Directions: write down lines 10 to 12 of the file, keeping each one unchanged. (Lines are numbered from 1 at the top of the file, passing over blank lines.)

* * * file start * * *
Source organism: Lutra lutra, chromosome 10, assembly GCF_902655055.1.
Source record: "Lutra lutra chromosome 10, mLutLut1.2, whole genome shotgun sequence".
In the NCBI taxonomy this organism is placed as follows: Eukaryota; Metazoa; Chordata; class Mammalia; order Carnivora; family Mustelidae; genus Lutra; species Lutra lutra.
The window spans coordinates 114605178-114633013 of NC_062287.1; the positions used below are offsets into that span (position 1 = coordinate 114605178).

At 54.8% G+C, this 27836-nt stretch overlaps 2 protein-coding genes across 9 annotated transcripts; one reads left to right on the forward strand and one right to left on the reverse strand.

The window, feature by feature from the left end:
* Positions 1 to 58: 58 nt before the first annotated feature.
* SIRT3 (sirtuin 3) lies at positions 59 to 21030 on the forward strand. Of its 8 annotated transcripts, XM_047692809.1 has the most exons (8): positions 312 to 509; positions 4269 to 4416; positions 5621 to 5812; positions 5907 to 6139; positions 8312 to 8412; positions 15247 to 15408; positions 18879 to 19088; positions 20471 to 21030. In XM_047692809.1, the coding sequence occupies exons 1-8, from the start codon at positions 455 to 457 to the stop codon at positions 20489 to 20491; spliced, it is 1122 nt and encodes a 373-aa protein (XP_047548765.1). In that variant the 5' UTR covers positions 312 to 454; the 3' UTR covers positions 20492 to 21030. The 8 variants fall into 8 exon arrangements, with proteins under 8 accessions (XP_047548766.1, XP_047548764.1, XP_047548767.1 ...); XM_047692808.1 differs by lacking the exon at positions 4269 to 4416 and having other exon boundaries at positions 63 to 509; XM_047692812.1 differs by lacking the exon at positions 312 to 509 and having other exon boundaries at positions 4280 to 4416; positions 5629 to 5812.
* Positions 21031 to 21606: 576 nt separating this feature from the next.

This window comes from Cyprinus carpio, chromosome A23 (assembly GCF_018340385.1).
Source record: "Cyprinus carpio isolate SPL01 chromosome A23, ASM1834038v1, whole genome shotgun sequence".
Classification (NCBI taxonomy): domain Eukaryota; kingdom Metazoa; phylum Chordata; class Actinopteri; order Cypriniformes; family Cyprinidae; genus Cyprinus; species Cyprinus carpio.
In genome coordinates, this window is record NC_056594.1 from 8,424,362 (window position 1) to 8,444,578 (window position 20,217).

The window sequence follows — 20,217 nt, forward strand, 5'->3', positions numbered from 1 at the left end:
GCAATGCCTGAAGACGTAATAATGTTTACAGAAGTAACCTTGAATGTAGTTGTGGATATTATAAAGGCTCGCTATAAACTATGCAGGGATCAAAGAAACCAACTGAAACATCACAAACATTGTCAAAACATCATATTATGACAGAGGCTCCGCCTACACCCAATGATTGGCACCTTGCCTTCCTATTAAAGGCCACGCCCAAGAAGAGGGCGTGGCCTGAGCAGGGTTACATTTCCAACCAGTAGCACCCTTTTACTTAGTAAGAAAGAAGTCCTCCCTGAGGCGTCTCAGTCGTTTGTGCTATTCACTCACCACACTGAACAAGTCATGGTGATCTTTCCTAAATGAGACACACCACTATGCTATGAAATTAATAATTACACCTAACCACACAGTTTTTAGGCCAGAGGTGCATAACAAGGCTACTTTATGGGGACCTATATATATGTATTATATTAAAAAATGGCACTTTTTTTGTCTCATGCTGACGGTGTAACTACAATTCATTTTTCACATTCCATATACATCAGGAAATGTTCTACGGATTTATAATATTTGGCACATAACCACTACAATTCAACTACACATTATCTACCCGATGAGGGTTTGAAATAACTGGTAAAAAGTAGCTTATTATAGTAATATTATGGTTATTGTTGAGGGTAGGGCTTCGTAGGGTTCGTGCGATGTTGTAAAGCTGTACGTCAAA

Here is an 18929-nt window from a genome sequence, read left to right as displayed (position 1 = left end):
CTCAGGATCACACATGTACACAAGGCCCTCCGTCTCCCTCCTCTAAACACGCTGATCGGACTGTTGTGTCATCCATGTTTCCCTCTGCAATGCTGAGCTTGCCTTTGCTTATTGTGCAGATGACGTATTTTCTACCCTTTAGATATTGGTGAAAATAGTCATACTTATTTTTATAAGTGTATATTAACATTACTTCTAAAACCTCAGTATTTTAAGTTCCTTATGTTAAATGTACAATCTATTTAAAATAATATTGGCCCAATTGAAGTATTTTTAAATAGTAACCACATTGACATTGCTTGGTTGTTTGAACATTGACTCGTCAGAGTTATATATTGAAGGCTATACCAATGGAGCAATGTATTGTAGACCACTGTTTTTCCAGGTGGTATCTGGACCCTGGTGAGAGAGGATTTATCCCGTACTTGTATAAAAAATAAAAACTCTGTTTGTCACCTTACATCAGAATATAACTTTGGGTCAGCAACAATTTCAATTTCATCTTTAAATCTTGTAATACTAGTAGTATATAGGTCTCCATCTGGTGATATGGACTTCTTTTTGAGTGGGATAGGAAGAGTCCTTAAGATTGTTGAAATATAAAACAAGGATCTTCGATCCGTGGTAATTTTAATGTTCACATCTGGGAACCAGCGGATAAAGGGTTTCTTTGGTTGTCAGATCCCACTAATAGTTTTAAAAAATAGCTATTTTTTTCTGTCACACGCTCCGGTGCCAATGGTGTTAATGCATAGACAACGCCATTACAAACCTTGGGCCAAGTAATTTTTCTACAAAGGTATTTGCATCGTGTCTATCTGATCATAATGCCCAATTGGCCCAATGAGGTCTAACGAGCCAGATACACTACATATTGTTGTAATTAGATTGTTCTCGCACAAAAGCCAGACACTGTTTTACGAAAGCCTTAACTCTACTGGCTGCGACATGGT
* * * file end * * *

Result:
This window comes from Cyprinus carpio, chromosome A23 (assembly GCF_018340385.1).
Source record: "Cyprinus carpio isolate SPL01 chromosome A23, ASM1834038v1, whole genome shotgun sequence".
Classification (NCBI taxonomy): domain Eukaryota; kingdom Metazoa; phylum Chordata; class Actinopteri; order Cypriniformes; family Cyprinidae; genus Cyprinus; species Cyprinus carpio.